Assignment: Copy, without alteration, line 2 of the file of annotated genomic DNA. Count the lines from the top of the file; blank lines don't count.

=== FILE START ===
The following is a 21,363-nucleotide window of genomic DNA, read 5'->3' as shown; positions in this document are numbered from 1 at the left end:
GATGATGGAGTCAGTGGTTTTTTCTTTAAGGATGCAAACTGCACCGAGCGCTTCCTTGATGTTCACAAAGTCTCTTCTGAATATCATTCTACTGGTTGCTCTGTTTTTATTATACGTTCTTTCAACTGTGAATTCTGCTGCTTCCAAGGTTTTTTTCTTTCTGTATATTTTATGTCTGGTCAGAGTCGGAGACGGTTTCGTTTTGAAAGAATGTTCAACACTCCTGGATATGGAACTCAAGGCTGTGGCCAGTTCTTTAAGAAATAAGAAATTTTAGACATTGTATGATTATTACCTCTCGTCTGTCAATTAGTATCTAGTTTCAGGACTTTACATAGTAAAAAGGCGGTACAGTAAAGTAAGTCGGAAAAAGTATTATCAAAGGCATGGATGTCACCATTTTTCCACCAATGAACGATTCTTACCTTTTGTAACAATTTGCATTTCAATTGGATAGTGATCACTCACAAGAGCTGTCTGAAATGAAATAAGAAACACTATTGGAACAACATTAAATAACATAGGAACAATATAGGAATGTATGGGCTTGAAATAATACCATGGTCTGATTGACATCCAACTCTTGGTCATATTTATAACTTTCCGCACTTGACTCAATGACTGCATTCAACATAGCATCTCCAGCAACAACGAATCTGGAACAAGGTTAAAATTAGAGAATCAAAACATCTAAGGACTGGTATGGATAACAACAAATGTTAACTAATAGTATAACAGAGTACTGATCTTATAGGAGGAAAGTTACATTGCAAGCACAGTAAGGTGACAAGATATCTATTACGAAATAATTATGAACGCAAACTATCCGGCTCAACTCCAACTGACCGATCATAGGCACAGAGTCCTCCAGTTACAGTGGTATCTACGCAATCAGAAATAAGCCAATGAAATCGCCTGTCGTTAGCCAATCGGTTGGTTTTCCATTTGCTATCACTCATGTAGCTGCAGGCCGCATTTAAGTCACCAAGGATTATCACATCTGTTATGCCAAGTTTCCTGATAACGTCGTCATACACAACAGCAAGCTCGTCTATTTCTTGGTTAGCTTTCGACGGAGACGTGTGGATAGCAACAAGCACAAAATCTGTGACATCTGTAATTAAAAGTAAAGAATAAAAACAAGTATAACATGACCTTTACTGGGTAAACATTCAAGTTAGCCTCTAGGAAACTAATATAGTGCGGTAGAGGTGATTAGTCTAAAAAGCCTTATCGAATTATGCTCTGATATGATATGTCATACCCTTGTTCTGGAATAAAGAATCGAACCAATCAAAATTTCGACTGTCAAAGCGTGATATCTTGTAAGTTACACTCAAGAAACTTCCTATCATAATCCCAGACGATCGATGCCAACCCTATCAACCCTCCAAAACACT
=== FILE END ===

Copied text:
GATGATGGAGTCAGTGGTTTTTTCTTTAAGGATGCAAACTGCACCGAGCGCTTCCTTGATGTTCACAAAGTCTCTTCTGAATATCATTCTACTGGTTGCTCTGTTTTTATTATACGTTCTTTCAACTGTGAATTCTGCTGCTTCCAAGGTTTTTTTCTTTCTGTATATTTTATGTCTGGTCAGAGTCGGAGACGGTTTCGTTTTGAAAGAATGTTCAACACTCCTGGATATGGAACTCAAGGCTGTGGCCAGTTCTTTAAGAAATAAGAAATTTTAGACATTGTATGATTATTACCTCTCGTCTGTCAATTAGTATCTAGTTTCAGGACTTTACATAGTAAAAAGGCGGTACAGTAAAGTAAGTCGGAAAAAGTATTATCAAAGGCATGGATGTCACCATTTTTCCACCAATGAACGATTCTTACCTTTTGTAACAATTTGCATTTCAATTGGATAGTGATCACTCACAAGAGCTGTCTGAAATGAAATAAGAAACACTATTGGAACAACATTAAATAACATAGGAACAATATAGGAATGTATGGGCTTGAAATAATACCATGGTCTGATTGACATCCAACTCTTGGTCATATTTATAACTTTCCGCACTTGACTCAATGACTGCATTCAACATAGCATCTCCAGCAACAACGAATCTGGAACAAGGTTAAAATTAGAGAATCAAAACATCTAAGGACTGGTATGGATAACAACAAATGTTAACTAATAGTATAACAGAGTACTGATCTTATAGGAGGAAAGTTACATTGCAAGCACAGTAAGGTGACAAGATATCTATTACGAAATAATTATGAACGCAAACTATCCGGCTCAACTCCAACTGACCGATCATAGGCACAGAGTCCTCCAGTTACAGTGGTATCTACGCAATCAGAAATAAGCCAATGAAATCGCCTGTCGTTAGCCAATCGGTTGGTTTTCCATTTGCTATCACTCATGTAGCTGCAGGCCGCATTTAAGTCACCAAGGATTATCACATCTGTTATGCCAAGTTTCCTGATAACGTCGTCATACACAACAGCAAGCTCGTCTATTTCTTGGTTAGCTTTCGACGGAGACGTGTGGATAGCAACAAGCACAAAATCTGTGACATCTGTAATTAAAAGTAAAGAATAAAAACAAGTATAACATGACCTTTACTGGGTAAACATTCAAGTTAGCCTCTAGGAAACTAATATAGTGCGGTAGAGGTGATTAGTCTAAAAAGCCTTATCGAATTATGCTCTGATATGATATGTCATACCCTTGTTCTGGAATAAAGAATCGAACCAATCAAAATTTCGACTGTCAAAGCGTGATATCTTGTAAGTTACACTCAAGAAACTTCCTATCATAATCCCAGACGATCGATGCCAACCCTATCAACCCTCCAAAACACT